The flip side was seeing the same problems you see in a lot of group work. Certain kids would drag along other kids. A kid would go to the bathroom and the rest of the group would grind to a halt.
You can usually solve the "dragging a kid along" problem with good grouping and the Mission teachers were very attentive to that. I'm not sure what can be done about the bathroom problem.
Maybe its because I'm used to middle school kids but I was impressed with the amount of mathematical talk that came out of the students mouths. The teachers all did occasional participation quizzes and focused far more on how students were working together rather than the correctness of the answer. In the pile pattern problem above, Carlos said that the -1 question is really what he cared about because, "That's where the really good conversation happens."
Things I haven't resolved in my head yet:
I had written more but before I finished writing this post SciAm posted an article titled, "The Power of Introverts." We spend a lot of time in groups in my own class but if I were to give the students something like the pile problem I'd always ask them to try to think about it on their own first. I know I need quiet time to think first.
(Update: I feel the need to point out that whenever I see something that says classrooms have too much groupwork. I.....don't see it. I mean, I know people talk about groupwork, but I've been in a lot of classrooms and most of them are still teacher in front and students in rows the whole period. I think there's still too much of that but I feel negatively about all groupwork all the time. "Creating balance" was the name of the conference.)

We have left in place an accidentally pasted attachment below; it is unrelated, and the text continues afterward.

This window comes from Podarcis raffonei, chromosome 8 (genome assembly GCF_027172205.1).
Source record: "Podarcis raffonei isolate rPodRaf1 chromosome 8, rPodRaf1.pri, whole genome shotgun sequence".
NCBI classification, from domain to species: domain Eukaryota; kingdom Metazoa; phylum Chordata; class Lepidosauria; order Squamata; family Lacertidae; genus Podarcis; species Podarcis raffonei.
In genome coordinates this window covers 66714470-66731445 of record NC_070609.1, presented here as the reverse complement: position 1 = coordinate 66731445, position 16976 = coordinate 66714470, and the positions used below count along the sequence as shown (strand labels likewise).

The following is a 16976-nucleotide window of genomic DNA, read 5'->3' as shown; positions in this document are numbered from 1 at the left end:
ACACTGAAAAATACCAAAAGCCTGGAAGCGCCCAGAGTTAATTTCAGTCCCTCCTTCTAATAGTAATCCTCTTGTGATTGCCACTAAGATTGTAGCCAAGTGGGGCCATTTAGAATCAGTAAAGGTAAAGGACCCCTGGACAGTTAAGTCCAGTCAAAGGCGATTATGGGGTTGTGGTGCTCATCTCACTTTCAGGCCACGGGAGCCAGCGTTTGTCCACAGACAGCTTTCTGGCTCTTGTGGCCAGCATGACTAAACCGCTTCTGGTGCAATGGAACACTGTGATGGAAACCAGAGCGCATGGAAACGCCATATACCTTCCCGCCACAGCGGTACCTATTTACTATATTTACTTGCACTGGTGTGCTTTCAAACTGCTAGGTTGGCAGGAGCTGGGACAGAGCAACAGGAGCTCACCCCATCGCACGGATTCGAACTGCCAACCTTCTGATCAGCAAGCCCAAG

Betsy arranged her class so that Mondays looked like traditional school. She'd mini-lecture and kids would read the textbook or do worksheets. She said some kids just needed that individual time. (Like I said, reflective group at Mission).
The other thing I struggle with is anytime I need to "teach behavior" or norms. I just never know when I'm teaching something universally valuable and when I'm imposing some sort of "cultural other" upon them. Am I teaching kids how to work together or am I teaching kids to copy an image of what I think kids working together should look like? What am I asking students to give up in order to be academically or socially successful in my class?
I read too much into this. Perhaps this is why I'm an awful classroom manager.
Thanks for a fabulous post. I'm going to have to read this again - these are the parts of CI I haven't thought about...ReplyDelete
A month later, I am still thinking about your thoughtful post. My colleagues and I were introduced to CI a few summers ago and we had 2 years with well guided periodic follow-ups, "studio lessons" the second year, and then the funding went away. I am impressed at their commitment to keep up the collaborative work. It is so hard for us to walk away from all that stuff in our classrooms waiting to be dealt with and sit down and work together on some rich group work that offers multiple entry points, is intrinsically interesting for kids, and will develop students willing to persevere and think through the crappy questions on the EOC in May.ReplyDelete